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5 tips for procuring a cyber insurance policy

Cyber attacks are not only increasingly prominent, but are also increasingly costly. The financial impact of a data breach averages $10 million per occurrence. Data breach insurance coverage may help ameliorate these financial consequences and constitutes a vital part of a comprehensive data security strategy.

Recent judicial rulings and insurance industry actions underscore the need to procure separate data breach coverage outside the traditional lines of coverage (e.g. commercial general liability policies). While court decisions have been split, many have rejected coverage for data breach losses under traditional lines of insurance. Moreover, the insurance industry recently filed data breach exclusionary endorsements with its standard form commercial general liability (CGL) policies. These exclusions attempt to clarify that data breach losses are not covered under a standard CGL policy. These exclusions will soon work their way through the system and inevitably be tested in the courts. In the interim, businesses would be well-advised to obtain data breach coverage in a cyber insurance policy. Indeed, the SEC recently suggested that procurement of a cyber insurance policy is part of good governance.

Here are five tips to keep in mind when purchasing and negotiating a cyber insurance policy:

  1. Immediately invest in sound cyber security and data collection best practices in order to lower your risk profile and corresponding premiums.
  2. If there are third parties that either control your customer data or third party companies whose customer data is accessed by your organization, make sure their acts are insured.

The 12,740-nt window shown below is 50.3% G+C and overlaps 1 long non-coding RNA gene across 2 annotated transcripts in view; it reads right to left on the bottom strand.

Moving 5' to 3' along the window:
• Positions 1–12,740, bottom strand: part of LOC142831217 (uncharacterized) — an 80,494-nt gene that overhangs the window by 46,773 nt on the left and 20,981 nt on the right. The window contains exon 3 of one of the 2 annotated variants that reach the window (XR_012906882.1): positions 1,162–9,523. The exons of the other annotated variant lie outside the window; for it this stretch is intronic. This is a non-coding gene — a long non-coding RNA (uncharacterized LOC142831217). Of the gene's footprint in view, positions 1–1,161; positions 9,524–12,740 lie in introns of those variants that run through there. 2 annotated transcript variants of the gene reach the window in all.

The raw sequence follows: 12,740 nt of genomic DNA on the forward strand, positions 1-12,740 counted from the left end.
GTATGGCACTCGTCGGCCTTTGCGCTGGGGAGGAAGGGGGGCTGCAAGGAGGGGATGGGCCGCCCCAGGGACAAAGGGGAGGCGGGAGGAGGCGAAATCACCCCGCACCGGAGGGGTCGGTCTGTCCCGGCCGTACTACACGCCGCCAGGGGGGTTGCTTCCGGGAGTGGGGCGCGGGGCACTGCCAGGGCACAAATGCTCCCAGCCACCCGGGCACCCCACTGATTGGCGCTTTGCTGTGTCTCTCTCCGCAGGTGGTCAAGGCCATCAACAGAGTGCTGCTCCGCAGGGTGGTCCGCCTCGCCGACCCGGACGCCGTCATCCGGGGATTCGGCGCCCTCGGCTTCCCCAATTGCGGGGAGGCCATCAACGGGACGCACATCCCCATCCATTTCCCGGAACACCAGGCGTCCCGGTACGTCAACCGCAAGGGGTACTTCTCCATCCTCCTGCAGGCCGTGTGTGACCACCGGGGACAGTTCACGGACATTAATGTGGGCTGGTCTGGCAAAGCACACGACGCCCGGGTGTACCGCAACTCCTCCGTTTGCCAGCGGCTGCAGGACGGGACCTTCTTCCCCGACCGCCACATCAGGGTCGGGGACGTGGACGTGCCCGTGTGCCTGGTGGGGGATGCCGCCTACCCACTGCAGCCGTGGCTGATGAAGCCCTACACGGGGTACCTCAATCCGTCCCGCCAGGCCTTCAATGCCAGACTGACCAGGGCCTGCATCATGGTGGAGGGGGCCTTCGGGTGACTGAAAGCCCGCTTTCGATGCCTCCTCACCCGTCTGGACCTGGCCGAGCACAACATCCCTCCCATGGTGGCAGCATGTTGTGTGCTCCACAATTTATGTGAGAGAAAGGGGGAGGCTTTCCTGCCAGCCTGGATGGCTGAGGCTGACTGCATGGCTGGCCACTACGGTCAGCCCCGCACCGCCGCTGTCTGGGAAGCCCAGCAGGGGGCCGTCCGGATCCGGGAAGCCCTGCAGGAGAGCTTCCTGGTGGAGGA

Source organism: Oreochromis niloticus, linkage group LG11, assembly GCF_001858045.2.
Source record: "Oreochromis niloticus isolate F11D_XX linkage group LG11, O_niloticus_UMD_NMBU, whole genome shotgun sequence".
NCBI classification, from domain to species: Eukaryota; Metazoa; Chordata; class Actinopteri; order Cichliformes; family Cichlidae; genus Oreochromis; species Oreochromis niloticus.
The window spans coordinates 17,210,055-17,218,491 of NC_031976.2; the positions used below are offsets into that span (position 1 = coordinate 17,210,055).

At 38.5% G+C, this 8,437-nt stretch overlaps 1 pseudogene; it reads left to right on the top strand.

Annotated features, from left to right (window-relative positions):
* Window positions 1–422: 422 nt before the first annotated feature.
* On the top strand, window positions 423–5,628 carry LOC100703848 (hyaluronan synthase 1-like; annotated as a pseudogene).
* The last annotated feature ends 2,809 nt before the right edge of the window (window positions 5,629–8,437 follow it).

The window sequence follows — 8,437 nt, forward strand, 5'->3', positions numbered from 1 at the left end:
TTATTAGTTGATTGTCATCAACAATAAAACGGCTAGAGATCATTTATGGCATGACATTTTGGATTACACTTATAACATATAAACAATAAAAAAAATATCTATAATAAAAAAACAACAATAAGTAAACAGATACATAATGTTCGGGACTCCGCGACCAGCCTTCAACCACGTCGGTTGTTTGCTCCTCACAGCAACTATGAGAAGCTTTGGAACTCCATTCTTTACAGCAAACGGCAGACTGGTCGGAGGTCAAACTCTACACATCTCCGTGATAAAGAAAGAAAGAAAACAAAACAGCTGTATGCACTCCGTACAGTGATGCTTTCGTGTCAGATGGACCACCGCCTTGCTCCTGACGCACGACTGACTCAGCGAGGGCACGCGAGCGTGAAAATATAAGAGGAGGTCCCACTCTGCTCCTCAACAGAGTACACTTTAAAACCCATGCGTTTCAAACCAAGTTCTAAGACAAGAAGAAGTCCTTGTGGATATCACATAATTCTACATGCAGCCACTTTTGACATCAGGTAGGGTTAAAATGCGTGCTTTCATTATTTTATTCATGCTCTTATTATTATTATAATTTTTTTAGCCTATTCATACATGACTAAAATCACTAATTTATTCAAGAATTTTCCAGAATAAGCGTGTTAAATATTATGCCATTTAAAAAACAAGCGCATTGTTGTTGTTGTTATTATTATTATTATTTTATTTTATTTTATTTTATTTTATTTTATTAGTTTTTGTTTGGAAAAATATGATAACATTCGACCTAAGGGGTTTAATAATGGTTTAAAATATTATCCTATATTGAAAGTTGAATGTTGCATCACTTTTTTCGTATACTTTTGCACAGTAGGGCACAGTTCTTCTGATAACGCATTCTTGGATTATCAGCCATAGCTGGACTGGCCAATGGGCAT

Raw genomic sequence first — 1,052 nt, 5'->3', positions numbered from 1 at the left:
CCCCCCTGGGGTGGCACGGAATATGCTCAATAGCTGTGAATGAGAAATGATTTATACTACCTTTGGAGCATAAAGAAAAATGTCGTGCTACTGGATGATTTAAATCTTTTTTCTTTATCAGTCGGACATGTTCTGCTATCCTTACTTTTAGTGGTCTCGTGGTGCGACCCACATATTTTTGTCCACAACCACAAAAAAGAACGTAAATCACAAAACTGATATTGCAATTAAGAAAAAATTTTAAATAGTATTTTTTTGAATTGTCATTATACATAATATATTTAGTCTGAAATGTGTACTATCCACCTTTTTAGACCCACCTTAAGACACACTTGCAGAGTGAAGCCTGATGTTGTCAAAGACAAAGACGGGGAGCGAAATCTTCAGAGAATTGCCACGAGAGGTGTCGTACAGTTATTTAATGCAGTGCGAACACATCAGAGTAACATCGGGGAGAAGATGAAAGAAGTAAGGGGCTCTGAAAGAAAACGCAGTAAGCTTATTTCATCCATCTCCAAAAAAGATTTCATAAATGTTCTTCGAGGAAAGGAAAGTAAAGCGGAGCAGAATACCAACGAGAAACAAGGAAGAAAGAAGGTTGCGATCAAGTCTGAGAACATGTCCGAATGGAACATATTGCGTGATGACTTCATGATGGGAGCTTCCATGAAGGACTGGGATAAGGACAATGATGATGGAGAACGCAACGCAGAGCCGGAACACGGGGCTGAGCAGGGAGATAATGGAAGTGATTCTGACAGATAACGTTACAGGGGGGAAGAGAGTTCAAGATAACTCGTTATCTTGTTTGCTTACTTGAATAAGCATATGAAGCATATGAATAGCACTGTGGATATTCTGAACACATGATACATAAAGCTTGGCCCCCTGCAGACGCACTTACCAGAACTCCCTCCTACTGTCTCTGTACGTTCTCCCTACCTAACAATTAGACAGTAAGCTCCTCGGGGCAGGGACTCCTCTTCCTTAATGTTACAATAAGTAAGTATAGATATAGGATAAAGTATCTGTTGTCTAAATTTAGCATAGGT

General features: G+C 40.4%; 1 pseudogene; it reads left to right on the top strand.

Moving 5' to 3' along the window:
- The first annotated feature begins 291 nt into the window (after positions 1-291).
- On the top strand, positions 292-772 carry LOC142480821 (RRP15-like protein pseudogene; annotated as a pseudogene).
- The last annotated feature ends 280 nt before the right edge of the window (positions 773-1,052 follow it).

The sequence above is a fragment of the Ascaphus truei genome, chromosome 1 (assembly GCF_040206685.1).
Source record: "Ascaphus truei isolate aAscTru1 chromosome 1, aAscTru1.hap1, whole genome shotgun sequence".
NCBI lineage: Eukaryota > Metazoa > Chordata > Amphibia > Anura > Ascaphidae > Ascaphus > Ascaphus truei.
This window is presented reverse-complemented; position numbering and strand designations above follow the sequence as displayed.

3. Procure both first party and third party coverage as you not only want to insure against third party claims, but also against the direct and potentially enormous costs of business interruption.
  4. Include credit monitoring, crisis management, and other data breach response costs.
  5. Given the relative immaturity of the cyber insurance market and the dearth of judicial guidance on the meanings of cyber liability policy language, it is particularly important that proposed cyber liability policies be closely reviewed.

Another take-away for businesses seeking cyber insurance is to begin a comprehensive cyber-security program. Due to the lack of actuarial data and some insurers’ reliance on risk profiling of an applicant’s information governance, businesses should implement basic cyber due diligence to lower their risk profile.

For questions about your information governance protocol, data breach responses, and cyber liability policies please e-mail or call Patrick Whalen at pwhalen@spencerfane.com  / 816-292-8237.